It is also striking that more adults view mental/emotional health for children as worse than during their own childhoods than when asked to compare physical health in the same way. This marked difference may relate to the fact that medical and public health innovations have generally focused more on physical health ailments and less on behavioral concerns. These latest results suggest that adults in the US today would support a stronger focus in research and programs on children’s mental/emotional health, where most respondents perceive a clear need.

Data Source

The survey was administered in January 2016 to randomly selected, stratified groups of adults age 18 and older (n=2,648), using mixed modes (web-based and telephone) to encourage participation by potential respondents with different mode preferences. Adults were selected from GfK’s web-enabled KnowledgePanel® and from NORC’s AmeriSpeak® panel that both closely resemble the U.S. population. These sub-samples were subsequently weighted to reflect population figures from the Census Bureau and were then combined to serve as a unified analytic sample. The survey average completion rate was 53% among panel members contacted to participate. The margin of error is ± 1 to 5 percentage points.

C.S. Mott Children’s Hospital National Poll on Children’s Health
Director: Matthew M. Davis, MD, MAPP
Collaborator: Mark Wietecha, MS, MBA; President, Children's Hospital Association
Associate Director: Sarah J. Clark, MPH
Manager & Editor: Dianne C. Singer, MPH
Data Analyst: Amilcar Matos-Moreno, MPH
Web Editor: Anna Daly Kauffman, BA
Research Associate: Sara L. Schultz, BA

Findings from the C.S. Mott Children's Hospital National Poll on Children's Health do not represent the opinions of the investigators or the opinions of the University of Michigan. The University of Michigan reserves all rights over this material.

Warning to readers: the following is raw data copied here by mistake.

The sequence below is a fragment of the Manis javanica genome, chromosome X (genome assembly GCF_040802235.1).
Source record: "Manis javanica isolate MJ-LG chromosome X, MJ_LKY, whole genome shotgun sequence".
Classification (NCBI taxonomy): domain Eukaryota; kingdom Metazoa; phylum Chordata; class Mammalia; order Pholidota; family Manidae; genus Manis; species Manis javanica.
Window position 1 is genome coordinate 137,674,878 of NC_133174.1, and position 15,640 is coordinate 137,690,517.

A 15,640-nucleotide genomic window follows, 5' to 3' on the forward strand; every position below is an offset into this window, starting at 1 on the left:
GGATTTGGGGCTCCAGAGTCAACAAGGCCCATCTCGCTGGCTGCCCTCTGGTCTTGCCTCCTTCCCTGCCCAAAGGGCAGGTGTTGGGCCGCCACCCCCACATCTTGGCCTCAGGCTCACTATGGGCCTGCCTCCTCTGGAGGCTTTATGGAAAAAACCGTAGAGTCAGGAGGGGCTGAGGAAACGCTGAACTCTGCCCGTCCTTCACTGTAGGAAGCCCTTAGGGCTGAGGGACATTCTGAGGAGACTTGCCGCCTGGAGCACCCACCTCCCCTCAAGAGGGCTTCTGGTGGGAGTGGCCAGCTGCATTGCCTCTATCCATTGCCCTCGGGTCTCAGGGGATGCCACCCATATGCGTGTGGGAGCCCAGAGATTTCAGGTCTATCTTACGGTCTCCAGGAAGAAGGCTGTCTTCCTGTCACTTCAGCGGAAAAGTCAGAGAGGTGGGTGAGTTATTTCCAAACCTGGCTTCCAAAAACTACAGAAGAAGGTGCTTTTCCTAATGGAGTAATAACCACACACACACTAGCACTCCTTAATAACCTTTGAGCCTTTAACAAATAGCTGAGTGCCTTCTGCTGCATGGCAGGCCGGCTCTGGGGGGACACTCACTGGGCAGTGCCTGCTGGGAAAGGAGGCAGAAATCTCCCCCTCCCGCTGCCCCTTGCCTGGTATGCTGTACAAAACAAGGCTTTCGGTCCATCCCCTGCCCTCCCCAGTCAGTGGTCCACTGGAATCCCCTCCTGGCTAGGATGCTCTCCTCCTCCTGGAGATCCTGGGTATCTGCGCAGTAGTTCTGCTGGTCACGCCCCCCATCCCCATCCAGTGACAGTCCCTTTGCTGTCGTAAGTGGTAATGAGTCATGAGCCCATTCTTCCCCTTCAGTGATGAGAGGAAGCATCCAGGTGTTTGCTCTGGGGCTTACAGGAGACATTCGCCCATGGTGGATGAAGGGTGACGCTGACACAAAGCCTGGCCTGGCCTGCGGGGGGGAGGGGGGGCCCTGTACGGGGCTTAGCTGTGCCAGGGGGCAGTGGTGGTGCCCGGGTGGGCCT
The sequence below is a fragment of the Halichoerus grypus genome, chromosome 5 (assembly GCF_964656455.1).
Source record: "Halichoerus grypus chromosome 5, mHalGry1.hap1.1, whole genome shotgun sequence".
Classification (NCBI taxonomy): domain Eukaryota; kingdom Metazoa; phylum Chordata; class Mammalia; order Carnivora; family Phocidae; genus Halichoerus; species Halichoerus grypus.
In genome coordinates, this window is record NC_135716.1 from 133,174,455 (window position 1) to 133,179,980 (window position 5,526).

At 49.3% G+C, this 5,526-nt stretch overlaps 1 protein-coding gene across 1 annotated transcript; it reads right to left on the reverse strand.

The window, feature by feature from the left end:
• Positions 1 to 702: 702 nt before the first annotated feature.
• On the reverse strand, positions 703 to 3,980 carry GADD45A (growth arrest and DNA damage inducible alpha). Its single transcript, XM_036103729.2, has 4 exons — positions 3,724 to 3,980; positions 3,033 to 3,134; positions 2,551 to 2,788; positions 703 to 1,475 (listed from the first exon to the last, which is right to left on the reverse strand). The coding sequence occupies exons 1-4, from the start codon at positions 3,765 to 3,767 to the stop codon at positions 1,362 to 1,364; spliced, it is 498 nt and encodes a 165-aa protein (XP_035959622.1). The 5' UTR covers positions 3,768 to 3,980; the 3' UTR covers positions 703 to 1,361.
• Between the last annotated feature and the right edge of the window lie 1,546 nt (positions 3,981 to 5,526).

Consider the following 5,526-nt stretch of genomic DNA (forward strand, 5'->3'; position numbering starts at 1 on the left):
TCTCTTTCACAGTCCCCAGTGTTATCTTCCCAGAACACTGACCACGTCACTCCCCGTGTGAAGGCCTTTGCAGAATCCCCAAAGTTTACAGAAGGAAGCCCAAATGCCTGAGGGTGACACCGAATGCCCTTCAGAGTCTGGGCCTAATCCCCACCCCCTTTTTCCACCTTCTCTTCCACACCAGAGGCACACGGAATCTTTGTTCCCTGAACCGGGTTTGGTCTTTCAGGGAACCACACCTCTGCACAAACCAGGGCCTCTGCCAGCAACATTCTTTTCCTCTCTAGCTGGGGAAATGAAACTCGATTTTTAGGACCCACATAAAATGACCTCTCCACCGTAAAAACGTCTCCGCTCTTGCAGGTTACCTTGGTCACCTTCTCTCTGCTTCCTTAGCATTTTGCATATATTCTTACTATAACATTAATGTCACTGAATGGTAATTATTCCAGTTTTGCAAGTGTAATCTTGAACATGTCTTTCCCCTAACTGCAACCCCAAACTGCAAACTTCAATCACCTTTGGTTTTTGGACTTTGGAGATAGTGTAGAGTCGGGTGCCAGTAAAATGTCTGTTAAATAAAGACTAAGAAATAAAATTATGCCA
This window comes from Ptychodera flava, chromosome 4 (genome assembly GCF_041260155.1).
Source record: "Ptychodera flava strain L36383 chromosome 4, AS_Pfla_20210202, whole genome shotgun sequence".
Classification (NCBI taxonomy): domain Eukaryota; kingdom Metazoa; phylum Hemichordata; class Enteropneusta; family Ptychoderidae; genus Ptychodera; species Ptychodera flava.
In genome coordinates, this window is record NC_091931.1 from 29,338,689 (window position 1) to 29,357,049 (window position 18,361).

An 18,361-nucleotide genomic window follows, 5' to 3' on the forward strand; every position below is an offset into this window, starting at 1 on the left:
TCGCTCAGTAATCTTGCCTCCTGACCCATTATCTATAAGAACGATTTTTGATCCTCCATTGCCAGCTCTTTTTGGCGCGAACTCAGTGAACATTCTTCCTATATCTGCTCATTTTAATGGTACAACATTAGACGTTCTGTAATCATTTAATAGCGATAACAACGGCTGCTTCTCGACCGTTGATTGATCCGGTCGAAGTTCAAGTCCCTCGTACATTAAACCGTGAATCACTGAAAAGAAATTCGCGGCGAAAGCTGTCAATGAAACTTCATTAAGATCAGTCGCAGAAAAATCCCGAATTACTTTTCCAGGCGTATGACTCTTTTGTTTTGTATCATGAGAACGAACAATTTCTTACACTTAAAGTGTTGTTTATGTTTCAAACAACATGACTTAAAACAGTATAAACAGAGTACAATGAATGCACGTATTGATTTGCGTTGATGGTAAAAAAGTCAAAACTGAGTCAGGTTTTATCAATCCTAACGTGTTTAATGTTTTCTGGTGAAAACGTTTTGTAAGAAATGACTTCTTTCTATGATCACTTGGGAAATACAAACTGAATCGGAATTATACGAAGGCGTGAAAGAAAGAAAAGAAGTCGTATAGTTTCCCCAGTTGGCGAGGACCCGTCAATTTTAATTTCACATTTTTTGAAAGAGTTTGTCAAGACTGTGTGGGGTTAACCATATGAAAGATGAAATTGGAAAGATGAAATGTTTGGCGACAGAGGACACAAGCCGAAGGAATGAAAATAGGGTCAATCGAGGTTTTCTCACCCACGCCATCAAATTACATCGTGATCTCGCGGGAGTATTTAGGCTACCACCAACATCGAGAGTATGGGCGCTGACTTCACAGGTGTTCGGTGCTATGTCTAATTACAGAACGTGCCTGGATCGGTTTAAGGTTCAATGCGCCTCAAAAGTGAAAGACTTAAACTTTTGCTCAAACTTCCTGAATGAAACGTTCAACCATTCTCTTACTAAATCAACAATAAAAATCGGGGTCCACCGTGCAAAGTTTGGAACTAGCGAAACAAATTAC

Questions were answered by adults age 18+.

Q1. Compared with the time when you were growing up, how would you describe the physical health of children <18 years old?

  • Better
  • Same
  • Worse

Q2. Compared with the time when you were growing up, how would you describe the mental/emotional health of children <18 years old?

  • Better
  • Same
  • Worse

Q3. Compared with children when you were growing up, how would you describe the following characteristics and circumstances for children in the U.S. today?

  More Same Less
Stress levels      
Quality of personal friendships      
Quality of family time      
Coping and staying positive      

Participants were also asked demographic questions on gender, race/ethnicity, annual household income, education and insurance status.

All information is the sole property of the University of Michigan C.S. Mott Children's Hospital National Poll on Children's Health. It can only be used if there is an acknowledgment that "The information came from, is copyright by and is owned by and belongs to the Regents of the University of Michigan and their C.S. Mott Children's Hospital National Poll on Children's Health. It cannot be republished or used in any format without prior written permission from the University."

C.S. Mott Children’s Hospital National Poll on Children’s Health
Director: Matthew M. Davis, MD, MAPP
Collaborator: Mark Wietecha, MS, MBA; President, Children's Hospital Association
Associate Director: Sarah J. Clark, MPH
Manager & Editor: Dianne C. Singer, MPH
Data Analyst: Amilcar Matos-Moreno, MPH
Web Editor: Anna Daly Kauffman, BA
Research Associate: Sara L. Schultz, BA

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Adult views of children today compared to when they were kids

Contributing Faculty

Mark Wietecha, MS, MBA